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In an article about NIST Post-quantum Standardization project I read about the security criteria of the proposed schemes and there was this table (Level I lowest security, level V highest):

Level I: At least as hard to break as AES-128 (exhaustive key search)

Level II: At least as hard to break as SHA-256 (collision search)

Level III: At least as hard to break as AES-192 (exhaustive key search)

Level IV: At least as hard to break as SHA-384 (collision search)

Level V: At least as hard to break as AES-256 (exhaustive key search)

If I understand it correctly, then (in classical way, not using quantum computers and the Grover's algorithm) for exhaustive key seach on AES-128 we need to go through $2^{128}$ possibilities and in collision search of SHA-256 we need to go through $2^{128}$ possibilities to find a collision (thx to the Birthday paradox).

So my question is - how does the security Level I and Level II differ? And the same - why is security of AES-192 lower than security of SHA-384.

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This is due to the Brassard et al.'s method on hash functions. That has $\mathcal{O}(\sqrt[3]{n})$ attack time for n-bit hash function where as the Grover's method has $\mathcal{O}(\sqrt{n})$-time.

  • Level I: At least as hard to break as AES-128 $\mathcal{O}(\sqrt{2^{128}}) = \mathcal{O}(2^{64})$ - by Grover
  • Level II: At least as hard to break as SHA-256 $\mathcal{O}(\sqrt[3]{2^{256}}) \approx \mathcal{O}(2^{85})$ - by Brassard et al.
  • Level III: At least as hard to break as AES-192 $\mathcal{O}(\sqrt{2^{192}}) = \mathcal{O}(2^{96})$ - by Grover
  • Level IV: At least as hard to break as SHA-384 $\mathcal{O}(\sqrt[3]{2^{384}}) = \mathcal{O}(2^{128})$ - by Brassard et al.
  • Level V: At least as hard to break as AES-256 $\mathcal{O}(\sqrt{2^{256}}) = \mathcal{O}(2^{128})$ by Grover

The space-time comparisons of the two quantum hash collisions methods.

\begin{array} {|c|c|}\hline & \text{time} & \text{space} \\ \hline \text{Grover} & \mathcal{O}(\sqrt{n}) & \mathcal{O}(\log{n}) \\ \hline \text{Brassard et al.} & \mathcal{O}(\sqrt[3]{n}) & \mathcal{O}(\sqrt[3]{n}) \\ \hline \end{array}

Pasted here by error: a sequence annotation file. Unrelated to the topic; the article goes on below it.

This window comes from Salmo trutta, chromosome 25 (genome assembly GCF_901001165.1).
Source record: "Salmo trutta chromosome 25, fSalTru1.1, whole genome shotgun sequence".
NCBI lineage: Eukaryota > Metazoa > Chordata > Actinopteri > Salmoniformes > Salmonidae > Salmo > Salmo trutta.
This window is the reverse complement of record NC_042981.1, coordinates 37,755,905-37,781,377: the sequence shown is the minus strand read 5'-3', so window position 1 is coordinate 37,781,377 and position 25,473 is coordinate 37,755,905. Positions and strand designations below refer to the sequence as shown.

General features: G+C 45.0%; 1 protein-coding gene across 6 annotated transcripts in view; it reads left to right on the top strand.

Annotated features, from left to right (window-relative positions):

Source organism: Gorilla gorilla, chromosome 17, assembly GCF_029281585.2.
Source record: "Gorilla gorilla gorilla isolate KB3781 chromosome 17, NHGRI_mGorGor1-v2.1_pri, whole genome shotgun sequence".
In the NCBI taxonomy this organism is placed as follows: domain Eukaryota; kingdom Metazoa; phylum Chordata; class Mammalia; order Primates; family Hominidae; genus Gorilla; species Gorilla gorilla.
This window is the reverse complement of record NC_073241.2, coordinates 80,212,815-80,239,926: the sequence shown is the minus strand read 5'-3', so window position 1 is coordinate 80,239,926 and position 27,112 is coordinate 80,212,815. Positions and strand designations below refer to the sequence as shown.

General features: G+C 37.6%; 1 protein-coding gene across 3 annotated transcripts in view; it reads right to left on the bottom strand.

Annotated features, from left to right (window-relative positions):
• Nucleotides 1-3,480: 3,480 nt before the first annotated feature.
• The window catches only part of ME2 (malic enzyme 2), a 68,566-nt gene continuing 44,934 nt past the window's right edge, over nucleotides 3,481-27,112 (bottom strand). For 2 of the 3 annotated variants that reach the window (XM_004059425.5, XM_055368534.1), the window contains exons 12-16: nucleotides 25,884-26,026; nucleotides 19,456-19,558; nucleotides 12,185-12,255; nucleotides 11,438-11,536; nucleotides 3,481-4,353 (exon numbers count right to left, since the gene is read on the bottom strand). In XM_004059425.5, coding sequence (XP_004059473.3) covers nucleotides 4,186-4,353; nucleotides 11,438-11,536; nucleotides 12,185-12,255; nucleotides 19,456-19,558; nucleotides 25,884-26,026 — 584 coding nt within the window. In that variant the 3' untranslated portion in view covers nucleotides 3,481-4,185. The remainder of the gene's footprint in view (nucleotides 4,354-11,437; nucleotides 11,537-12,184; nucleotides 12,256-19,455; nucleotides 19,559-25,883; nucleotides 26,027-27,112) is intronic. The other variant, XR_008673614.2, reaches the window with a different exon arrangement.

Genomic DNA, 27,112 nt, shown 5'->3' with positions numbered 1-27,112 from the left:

Bernstein has a nice article "Cost analysis of hash collisions: Will quantum computers make SHARCS obsolete" about comparison with parallelized van Oorschot–Wiener. You can also read Squeamish Ossifrage's answer.

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    $\begingroup$ One should also look Squeamish Ossifrage's answer to comparison with parallelized van Oorschot–Wiener. $\endgroup$ – kelalaka Oct 22 at 12:38
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    $\begingroup$ Note that, while this answer is correct (in that this is the reasoning used by NIST, and are provable lower bounds), it's not clear if attacks with this listed work effort is achievable. Attacking AES128 with Grover's in $2^{64}$ time requires circa $2^{64}$ successive AES evaluations; that may not be achievable in a reasonable time (and similar results against AES192 is certainly not achievable). As for Brassard, the attack requires a huge Quantum circuit, and if you have the budget for it, implementing multiple SHA circuits would give faster results (if increase the number of SHA comps) $\endgroup$ – poncho Oct 22 at 13:26
  • $\begingroup$ What would be the cost of mounting such a computer to run Grover's algorithm on i.e AES-128? Moreover, what would be the time expectancy to have such a prepared quantum computer? I know these questions cannot be answerd with a concrete reference as it's something that doesn't exist, yet but I'd like to know your opinion. $\endgroup$ – kub0x Oct 22 at 16:12
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    $\begingroup$ @MaartenBodewes it is hidden under the Big-Oh constants. Brassard $r$-to-one functions after only $O((N/r)^{(1/3)})$, in general the $r$ is omitted due to being constant. $\endgroup$ – kelalaka Oct 22 at 17:45
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    $\begingroup$ @kub0x: some imponderables with the cost of breaking AES-128: how much does a QC cost? How many AES evaluations can a QC perform in the allowed time frame of the attack? And, these do not interact in the obvious manner; if a QC can perform $2^{50}$ AES evaluations in a year (and you need the attack to succeed in a year), then you'll need $2^{28}$ (not $2^{14}$) Quantum Computers to do a full key space search... $\endgroup$ – poncho Oct 23 at 18:24

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